The True Trolley Dilemma would be where the child is Eliezer Yudkowsky.

*Then* what would you do?

EDIT: Sorry if that sounds trollish, but I meant it as a serious question.

In response to
Readiness Heuristics

The True Trolley Dilemma would be where the child is Eliezer Yudkowsky.

*Then* what would you do?

EDIT: Sorry if that sounds trollish, but I meant it as a serious question.

I don't see any obvious reason why the answer to this question shouldn't be greater than the number of subatomic particles in your body.

Clarification: I am only talking about direct inputs to the decision making process, not what they're aggregated from (which would be the observable universe).

No, you can't ask yourself what you'll do. It's like a calculator that seeks the answers to the question of "what is 2+2?" in a form "what will I answer to the question "what is 2+2"?", in which case the answer 57 will be perfectly reasonable.

If you are cooperating with your copy, you only know that the copy will *do the same action*, which is a restriction on your joint state space. Given this restriction, the expected utility calculation for your actions will return a result different from what other restrictions may force. In this case, you are left only with 2 options: (C,C) and (D,D), of which (C,C) is better.

*reliably* win by determining whether the opponent one-boxes, we need to be Omega-superior relative to them, almost by the definition of Newcomb's. But such powers would allow us to just use the trivial solution: "cooperate if I think my opponent will cooperate".

Agreed that in general one will have some uncertainty over whether one's opponent is the type of algorithm who one boxes / cooperates / whom one wants to cooperate with, etc. It does look like you need to plug these uncertainties into your expected utility calculation, such that you decide to cooperate or defect based on your degree of uncertainty about your opponent.

However, in some cases at least, you don't need to be Omega-superior to predict whether another agent one-boxes....for example, if you're facing a clone of yourself; you can just ask yourself what you would do, and you know the answer. There may be some class of algorithms non-identical to you but which are still close enough to you to make this self-reflection increased evidence that your opponent will cooperate if you do.

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Excuse me, would you like to take a survey?

Some little things:

- "Professional field" should be multiple-choice.
- What do you mean by "spiritual" under "religious views" – believe in the supernatural? take mysticism seriously in a way compatible with naturalism?
- On p(Aliens), does "the Universe" mean past light cone, present surface of observable universe, or entire (potentially infinite) continuum? How about other Everett branches?
- A definition of "supernatural" before the p(God) question would be nice.
- "Three Worlds Ending" might benefit from a "clear preference for specific other outcome" option.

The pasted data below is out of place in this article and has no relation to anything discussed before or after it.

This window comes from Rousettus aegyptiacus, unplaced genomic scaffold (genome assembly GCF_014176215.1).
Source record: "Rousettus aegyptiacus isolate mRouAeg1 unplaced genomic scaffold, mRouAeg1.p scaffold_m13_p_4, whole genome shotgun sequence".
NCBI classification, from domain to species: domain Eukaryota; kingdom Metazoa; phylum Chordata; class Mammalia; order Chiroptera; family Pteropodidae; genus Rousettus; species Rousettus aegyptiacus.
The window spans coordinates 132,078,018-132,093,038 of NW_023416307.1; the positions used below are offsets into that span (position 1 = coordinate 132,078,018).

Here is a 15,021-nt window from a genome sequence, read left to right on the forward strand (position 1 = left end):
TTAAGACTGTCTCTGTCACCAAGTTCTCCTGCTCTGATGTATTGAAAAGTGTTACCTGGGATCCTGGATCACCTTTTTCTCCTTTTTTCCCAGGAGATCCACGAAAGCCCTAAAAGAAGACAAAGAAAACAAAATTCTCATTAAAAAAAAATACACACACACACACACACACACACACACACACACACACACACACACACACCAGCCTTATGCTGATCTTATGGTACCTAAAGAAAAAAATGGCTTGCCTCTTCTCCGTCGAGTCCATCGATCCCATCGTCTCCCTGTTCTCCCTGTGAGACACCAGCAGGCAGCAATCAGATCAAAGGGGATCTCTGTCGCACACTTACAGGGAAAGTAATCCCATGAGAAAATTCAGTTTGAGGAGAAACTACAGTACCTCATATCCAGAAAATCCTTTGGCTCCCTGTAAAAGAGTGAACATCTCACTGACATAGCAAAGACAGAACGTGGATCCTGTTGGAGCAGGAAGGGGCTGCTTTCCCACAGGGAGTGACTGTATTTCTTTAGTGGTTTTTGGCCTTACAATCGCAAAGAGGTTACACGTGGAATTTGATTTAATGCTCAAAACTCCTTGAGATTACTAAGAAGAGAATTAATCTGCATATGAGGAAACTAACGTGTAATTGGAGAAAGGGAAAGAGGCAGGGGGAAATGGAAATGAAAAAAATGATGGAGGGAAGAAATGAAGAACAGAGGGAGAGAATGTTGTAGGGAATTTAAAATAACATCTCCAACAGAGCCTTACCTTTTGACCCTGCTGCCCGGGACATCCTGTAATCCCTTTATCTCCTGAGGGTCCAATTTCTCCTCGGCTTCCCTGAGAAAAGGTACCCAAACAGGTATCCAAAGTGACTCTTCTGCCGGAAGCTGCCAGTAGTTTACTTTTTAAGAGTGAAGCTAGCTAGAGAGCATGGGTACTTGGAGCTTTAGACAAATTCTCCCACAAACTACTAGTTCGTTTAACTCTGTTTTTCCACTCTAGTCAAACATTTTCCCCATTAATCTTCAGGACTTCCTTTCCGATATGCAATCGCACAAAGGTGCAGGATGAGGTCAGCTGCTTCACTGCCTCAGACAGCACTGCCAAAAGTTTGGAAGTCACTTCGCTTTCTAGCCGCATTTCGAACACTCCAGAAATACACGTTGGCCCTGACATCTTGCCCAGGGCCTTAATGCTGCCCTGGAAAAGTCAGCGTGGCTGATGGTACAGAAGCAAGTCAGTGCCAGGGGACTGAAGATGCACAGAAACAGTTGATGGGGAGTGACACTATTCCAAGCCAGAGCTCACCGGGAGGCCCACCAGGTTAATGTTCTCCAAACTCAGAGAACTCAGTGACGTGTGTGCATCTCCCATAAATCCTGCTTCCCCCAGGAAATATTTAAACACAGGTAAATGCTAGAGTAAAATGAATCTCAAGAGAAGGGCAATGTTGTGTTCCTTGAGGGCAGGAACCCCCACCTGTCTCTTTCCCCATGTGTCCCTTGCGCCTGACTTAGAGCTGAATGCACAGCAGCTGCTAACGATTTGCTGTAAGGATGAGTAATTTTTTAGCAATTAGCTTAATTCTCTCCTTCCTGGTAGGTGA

- Similarly, at least some of the PD and other game theory/superrationality-related questions could have something like "different clear preferences depending on unspecified details of the situation".

In response to
Excuse me, would you like to take a survey?

In response to
Excuse me, would you like to take a survey?

Okay? Do whatever *you* want to do. If you know your expected value for your cryopreservation and and the expected value you have for the life-saving you could be doing with your organs then it's simple.

Eleizer's say so matters only in as much as he may be able to help with the math of translating your preferences into a coherent utility function.

To my knowledge, some of those issues remain unsolved, such as whether different simulations of oneself in different environments necessarily converge (seems to me very unlikely, and this looks provable in a simplified model of the situation), and if not, how to "best" harmonize their differing opinions...
similarly, whether a single simulated instance of oneself might itself not converge or not provably converge on one utility function as simulated time goes to infinity (seems quite likely; moreover, provable , in a simplified model) etc., etc.

If conclusive work has been done of which I'm unaware, it would be great if someone wants to link to it.

It seems unlikely to me that we can satisfactorily answer these questions without at least a detailed model of our own brains linked to reductionist explanations of what it means to "want" something, etc.

My point is slightly different from NFL theorems. They say if you exhaustively search a problem then there are problems for the way you search that mean you will find the optimum last.

I'm trying to say there are problems where exhaustive search is something you don't want to do. E.g. seeing what happens when you stick a knife into your heart or jumping into a bonfire. These problems also exist in real life, where as the NFL problems are harder to make the case that they exist in real life for any specific agent.

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Two models can behave the same as what you've seen so far, but diverge in future predictions. Which model should you give greater weight to? That's the question I'm asking.

The current best answer we know seems to be to write each consistent hypothesis in a formal language, and weight longer explanations inverse exponentially, renormalizing such that your total probability sums to 1. Look up aixi, universal prior